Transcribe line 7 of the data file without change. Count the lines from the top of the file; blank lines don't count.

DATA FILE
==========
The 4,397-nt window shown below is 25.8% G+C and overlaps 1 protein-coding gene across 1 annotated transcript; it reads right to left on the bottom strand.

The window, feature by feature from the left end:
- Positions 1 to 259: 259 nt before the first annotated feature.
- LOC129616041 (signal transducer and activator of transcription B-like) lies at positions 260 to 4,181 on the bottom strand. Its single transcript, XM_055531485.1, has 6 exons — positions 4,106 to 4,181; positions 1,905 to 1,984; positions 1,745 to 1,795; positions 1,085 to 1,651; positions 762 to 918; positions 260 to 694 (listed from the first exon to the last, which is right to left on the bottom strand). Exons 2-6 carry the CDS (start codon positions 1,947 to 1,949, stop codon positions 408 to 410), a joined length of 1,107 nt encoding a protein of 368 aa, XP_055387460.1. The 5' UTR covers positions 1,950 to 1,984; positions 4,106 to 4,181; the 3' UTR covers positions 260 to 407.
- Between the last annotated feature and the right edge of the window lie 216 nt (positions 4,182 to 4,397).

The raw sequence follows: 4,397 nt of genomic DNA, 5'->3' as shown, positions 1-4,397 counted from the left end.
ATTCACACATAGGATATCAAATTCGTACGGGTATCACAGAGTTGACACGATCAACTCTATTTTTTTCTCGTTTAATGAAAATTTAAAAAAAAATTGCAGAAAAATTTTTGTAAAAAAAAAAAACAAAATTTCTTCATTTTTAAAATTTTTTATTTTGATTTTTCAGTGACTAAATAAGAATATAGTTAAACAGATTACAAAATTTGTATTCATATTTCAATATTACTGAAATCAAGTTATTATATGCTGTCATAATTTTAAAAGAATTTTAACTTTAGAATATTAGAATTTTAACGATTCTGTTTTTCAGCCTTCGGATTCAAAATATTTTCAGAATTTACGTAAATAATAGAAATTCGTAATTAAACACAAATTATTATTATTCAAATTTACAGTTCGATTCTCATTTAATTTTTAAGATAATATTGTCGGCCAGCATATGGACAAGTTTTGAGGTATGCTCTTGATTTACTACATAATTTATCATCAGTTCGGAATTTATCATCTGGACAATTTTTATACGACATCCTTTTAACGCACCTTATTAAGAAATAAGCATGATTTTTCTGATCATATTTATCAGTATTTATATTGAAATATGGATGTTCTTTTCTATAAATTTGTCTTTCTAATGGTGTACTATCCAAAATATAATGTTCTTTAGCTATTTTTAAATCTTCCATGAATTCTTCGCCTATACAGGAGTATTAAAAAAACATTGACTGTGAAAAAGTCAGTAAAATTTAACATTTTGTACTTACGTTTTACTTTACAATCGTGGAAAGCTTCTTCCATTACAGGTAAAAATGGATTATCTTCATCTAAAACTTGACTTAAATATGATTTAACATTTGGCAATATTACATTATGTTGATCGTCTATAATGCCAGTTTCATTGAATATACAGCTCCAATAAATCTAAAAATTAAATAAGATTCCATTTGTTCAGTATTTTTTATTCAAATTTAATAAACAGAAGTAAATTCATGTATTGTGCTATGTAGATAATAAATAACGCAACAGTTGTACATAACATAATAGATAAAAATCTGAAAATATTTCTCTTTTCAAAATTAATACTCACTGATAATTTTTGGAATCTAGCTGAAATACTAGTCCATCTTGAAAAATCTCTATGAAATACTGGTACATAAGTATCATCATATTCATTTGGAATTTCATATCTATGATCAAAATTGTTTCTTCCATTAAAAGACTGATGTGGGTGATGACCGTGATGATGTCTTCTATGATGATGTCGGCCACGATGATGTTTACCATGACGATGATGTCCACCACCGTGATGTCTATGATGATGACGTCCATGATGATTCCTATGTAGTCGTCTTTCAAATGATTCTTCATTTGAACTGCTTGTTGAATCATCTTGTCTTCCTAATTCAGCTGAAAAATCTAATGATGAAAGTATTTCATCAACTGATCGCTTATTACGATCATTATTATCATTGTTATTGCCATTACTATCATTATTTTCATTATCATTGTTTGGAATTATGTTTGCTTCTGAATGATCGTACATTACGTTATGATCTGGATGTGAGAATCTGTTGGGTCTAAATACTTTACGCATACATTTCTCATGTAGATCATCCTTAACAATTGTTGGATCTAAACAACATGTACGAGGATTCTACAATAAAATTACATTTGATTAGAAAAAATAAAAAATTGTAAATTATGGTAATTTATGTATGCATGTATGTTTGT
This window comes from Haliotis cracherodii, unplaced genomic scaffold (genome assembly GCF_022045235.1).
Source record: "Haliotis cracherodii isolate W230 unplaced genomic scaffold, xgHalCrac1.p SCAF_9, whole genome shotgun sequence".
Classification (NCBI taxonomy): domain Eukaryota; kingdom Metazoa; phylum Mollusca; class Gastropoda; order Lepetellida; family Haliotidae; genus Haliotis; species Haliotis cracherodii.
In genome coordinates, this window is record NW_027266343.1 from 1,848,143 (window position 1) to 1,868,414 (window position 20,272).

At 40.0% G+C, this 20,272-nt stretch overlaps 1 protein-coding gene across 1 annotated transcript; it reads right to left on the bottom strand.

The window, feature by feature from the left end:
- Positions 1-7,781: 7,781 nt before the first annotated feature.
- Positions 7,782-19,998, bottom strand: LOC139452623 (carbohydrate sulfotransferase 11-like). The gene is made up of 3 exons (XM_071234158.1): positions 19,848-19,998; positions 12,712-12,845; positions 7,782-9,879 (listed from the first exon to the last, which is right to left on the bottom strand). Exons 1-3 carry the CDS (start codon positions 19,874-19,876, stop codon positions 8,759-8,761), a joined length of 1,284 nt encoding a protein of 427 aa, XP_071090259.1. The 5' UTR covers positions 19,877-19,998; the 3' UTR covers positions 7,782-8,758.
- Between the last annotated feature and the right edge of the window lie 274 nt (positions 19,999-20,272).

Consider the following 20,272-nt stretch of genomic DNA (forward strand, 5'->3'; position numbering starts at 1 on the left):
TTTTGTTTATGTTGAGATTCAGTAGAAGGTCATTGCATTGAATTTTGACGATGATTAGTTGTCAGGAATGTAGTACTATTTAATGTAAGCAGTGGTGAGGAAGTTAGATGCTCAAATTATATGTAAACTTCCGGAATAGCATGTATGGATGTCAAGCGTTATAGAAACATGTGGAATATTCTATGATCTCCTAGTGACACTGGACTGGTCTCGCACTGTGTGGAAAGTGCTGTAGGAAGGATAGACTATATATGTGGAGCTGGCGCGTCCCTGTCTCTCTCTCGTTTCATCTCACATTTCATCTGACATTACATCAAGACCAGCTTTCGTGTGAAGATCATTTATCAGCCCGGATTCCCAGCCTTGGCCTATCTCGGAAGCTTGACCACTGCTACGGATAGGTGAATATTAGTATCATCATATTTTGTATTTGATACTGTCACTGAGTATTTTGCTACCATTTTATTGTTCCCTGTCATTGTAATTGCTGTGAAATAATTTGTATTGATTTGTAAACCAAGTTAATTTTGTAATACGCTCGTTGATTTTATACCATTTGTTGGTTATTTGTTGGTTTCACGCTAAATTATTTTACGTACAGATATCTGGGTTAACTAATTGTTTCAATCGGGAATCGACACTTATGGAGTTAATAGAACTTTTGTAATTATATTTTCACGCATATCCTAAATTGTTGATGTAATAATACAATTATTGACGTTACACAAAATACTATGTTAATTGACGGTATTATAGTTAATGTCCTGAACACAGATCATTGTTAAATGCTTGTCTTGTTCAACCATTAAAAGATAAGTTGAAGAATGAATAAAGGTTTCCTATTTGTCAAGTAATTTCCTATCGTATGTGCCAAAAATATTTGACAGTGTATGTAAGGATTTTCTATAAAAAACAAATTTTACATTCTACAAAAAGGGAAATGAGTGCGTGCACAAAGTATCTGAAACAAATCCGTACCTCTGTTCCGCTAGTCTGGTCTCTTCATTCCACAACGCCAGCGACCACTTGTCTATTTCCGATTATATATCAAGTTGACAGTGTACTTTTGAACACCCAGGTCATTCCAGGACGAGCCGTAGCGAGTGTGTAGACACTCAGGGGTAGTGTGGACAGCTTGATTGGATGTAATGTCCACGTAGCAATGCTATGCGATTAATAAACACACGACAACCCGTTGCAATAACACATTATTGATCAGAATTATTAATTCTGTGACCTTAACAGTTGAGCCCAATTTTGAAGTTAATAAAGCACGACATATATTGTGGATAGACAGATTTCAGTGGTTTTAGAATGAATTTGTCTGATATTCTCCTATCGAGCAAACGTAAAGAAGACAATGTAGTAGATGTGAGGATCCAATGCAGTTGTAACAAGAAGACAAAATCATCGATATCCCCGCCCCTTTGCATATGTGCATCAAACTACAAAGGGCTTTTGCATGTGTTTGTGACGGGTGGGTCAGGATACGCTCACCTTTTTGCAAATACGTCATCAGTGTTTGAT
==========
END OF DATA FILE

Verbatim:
ATTCACACATAGGATATCAAATTCGTACGGGTATCACAGAGTTGACACGATCAACTCTATTTTTTTCTCGTTTAATGAAAATTTAAAAAAAAATTGCAGAAAAATTTTTGTAAAAAAAAAAAACAAAATTTCTTCATTTTTAAAATTTTTTATTTTGATTTTTCAGTGACTAAATAAGAATATAGTTAAACAGATTACAAAATTTGTATTCATATTTCAATATTACTGAAATCAAGTTATTATATGCTGTCATAATTTTAAAAGAATTTTAACTTTAGAATATTAGAATTTTAACGATTCTGTTTTTCAGCCTTCGGATTCAAAATATTTTCAGAATTTACGTAAATAATAGAAATTCGTAATTAAACACAAATTATTATTATTCAAATTTACAGTTCGATTCTCATTTAATTTTTAAGATAATATTGTCGGCCAGCATATGGACAAGTTTTGAGGTATGCTCTTGATTTACTACATAATTTATCATCAGTTCGGAATTTATCATCTGGACAATTTTTATACGACATCCTTTTAACGCACCTTATTAAGAAATAAGCATGATTTTTCTGATCATATTTATCAGTATTTATATTGAAATATGGATGTTCTTTTCTATAAATTTGTCTTTCTAATGGTGTACTATCCAAAATATAATGTTCTTTAGCTATTTTTAAATCTTCCATGAATTCTTCGCCTATACAGGAGTATTAAAAAAACATTGACTGTGAAAAAGTCAGTAAAATTTAACATTTTGTACTTACGTTTTACTTTACAATCGTGGAAAGCTTCTTCCATTACAGGTAAAAATGGATTATCTTCATCTAAAACTTGACTTAAATATGATTTAACATTTGGCAATATTACATTATGTTGATCGTCTATAATGCCAGTTTCATTGAATATACAGCTCCAATAAATCTAAAAATTAAATAAGATTCCATTTGTTCAGTATTTTTTATTCAAATTTAATAAACAGAAGTAAATTCATGTATTGTGCTATGTAGATAATAAATAACGCAACAGTTGTACATAACATAATAGATAAAAATCTGAAAATATTTCTCTTTTCAAAATTAATACTCACTGATAATTTTTGGAATCTAGCTGAAATACTAGTCCATCTTGAAAAATCTCTATGAAATACTGGTACATAAGTATCATCATATTCATTTGGAATTTCATATCTATGATCAAAATTGTTTCTTCCATTAAAAGACTGATGTGGGTGATGACCGTGATGATGTCTTCTATGATGATGTCGGCCACGATGATGTTTACCATGACGATGATGTCCACCACCGTGATGTCTATGATGATGACGTCCATGATGATTCCTATGTAGTCGTCTTTCAAATGATTCTTCATTTGAACTGCTTGTTGAATCATCTTGTCTTCCTAATTCAGCTGAAAAATCTAATGATGAAAGTATTTCATCAACTGATCGCTTATTACGATCATTATTATCATTGTTATTGCCATTACTATCATTATTTTCATTATCATTGTTTGGAATTATGTTTGCTTCTGAATGATCGTACATTACGTTATGATCTGGATGTGAGAATCTGTTGGGTCTAAATACTTTACGCATACATTTCTCATGTAGATCATCCTTAACAATTGTTGGATCTAAACAACATGTACGAGGATTCTACAATAAAATTACATTTGATTAGAAAAAATAAAAAATTGTAAATTATGGTAATTTATGTATGCATGTATGTTTGT